Anyone who continues to live in Him will not sin.  But anyone who keeps on sinning does not know Him or understand who He is, (1 John 3:6, emphasis mine).

Understand that John is not saying that we will never sin.  Instead what he is saying is that we cannot happily keep on sinning.  This is the key to personal holiness: using the Word of God to separate yourself from sin and everything that causes you to sin.  And when you sin (not if, but when), run to Jesus:

This is the message we heard from Jesus and now declare to you: God is light, and there is no darkness in him at all.  So we are lying if we say we have fellowship with God but go on living in spiritual darkness; we are not practicing the truth.  But if we are living in the light, as God is in the light, then we have fellowship with each other, and the blood of Jesus, his Son, cleanses us from all sin.

If we claim we have no sin, we are only fooling ourselves and not living in the truth.  But if we confess our sins to him, he is faithful and just to forgive us our sins and to cleanse us from all wickedness.  If we claim we have not sinned, we are calling God a liar and showing that his word has no place in our hearts, (1 John 1:5-10, emphasis mine).

Like Paul, John also understood the dichotomy we are living under.  And John also understood our standing with Jesus:

My dear children, I am writing this to you so that you will not sin.  But if anyone does sin, we have an Advocate who pleads our case before the Father.  He is Jesus Christ, the One who is truly righteous.  He Himself is the sacrifice that atones for our sins—and not only our sins but the sins of all the world.  And we can be sure that we know Him if we obey His commandments, (1 John 2:1-3, emphasis mine).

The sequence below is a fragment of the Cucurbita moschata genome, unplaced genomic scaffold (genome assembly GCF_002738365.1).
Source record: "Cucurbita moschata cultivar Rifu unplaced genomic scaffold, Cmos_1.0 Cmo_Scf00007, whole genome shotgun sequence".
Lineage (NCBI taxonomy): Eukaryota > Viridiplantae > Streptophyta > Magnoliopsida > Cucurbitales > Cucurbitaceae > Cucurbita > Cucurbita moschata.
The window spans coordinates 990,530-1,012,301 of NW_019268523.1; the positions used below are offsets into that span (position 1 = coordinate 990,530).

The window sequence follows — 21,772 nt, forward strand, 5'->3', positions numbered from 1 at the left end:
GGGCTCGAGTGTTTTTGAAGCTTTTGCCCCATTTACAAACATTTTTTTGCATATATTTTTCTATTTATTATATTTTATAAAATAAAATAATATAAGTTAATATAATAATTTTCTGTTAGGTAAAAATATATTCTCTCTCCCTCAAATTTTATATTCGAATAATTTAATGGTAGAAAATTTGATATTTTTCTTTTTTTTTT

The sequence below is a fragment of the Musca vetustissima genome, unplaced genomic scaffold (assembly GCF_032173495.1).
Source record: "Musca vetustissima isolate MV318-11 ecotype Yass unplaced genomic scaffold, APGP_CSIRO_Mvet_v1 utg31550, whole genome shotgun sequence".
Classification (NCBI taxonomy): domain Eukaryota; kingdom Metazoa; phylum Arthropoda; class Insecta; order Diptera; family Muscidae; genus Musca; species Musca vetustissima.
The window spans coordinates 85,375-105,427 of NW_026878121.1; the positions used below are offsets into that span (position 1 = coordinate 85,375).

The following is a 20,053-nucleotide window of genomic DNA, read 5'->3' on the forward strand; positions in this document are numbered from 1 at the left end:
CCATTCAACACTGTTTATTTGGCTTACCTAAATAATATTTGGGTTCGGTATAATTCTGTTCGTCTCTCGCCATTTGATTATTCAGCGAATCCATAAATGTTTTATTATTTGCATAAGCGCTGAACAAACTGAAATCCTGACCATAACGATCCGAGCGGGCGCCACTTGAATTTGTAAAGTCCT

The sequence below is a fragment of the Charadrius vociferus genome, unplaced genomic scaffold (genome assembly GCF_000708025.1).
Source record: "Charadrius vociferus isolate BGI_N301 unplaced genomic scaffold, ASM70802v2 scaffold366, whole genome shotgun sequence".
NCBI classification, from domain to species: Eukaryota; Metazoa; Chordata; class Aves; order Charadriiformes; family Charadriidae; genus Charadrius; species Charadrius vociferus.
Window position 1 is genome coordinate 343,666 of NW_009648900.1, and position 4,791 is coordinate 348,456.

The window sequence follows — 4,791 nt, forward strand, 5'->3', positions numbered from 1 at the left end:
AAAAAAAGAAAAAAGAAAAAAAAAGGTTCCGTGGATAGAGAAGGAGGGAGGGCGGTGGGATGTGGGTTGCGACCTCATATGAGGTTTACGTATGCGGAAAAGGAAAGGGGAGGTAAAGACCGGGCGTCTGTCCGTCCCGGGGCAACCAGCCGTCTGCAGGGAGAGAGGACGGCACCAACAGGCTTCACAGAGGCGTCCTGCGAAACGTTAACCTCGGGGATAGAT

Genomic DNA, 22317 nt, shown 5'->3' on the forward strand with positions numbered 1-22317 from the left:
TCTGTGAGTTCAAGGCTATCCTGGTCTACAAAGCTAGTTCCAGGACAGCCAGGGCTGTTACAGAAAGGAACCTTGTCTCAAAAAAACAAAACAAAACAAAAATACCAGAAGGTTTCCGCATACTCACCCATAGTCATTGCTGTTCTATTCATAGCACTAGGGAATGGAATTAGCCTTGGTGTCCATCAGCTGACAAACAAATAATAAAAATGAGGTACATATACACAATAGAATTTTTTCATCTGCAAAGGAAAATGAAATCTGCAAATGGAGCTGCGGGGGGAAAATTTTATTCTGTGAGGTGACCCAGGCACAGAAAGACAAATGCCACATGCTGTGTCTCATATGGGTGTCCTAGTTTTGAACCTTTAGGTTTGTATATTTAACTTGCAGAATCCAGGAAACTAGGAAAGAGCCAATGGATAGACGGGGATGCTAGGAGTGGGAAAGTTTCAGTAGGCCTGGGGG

And what about those sins?  The guilt might torment you.  But once you’ve made confession, you have put all those sins under the blood of Jesus.  God no longer sees the sin, but sees the righteousness of Jesus.

If, by the trespass of the one man, death reigned through that one man, how much more will those who receive God’s abundant provision of grace and of the gift of righteousness reign in life through the one man, Jesus Christ!  Consequently, just as one trespass resulted in condemnation for all people, so also one righteous act resulted in justification and life for all people, (Romans 5:16-18, NIV).

And God put your sin far, far away from you:

He has removed our sins as far from us as the east is from the west, (Psalm 103:12).

When you keep your heart clean before God, He doesn’t remember your sins at all[6].

So to live a holy life:

  1. Struggle against sin. Do your best to live a sinless life.  Don’t ever give up and let sin win.
  2. When you sin, run to Jesus and confess. Understand how God sees you: that when He looks at you He sees the righteousness of Jesus Christ.
  3. Use God’s Word to separate yourself from the sin nature. Resist the defeated enemy[7]!
  4. Start to see yourself as God sees you. And then walk in it.

Holiness is simple, but powerful.  God is good!

[1] The greatest apostle: apostle to the gentiles and writer of most of the New Testament.

[2] Strong’s Greek Concordance.

[3] Romans 7:17.

[4] Ephesians 6:12.

[5] Revelation 13:8.

[6] For more about this, see Divine Forgetfulness.

[7] James 4:7.

One thought on “A Lesson in Holiness

  1. Pingback: The Horizontal | Walking By Faith in Europe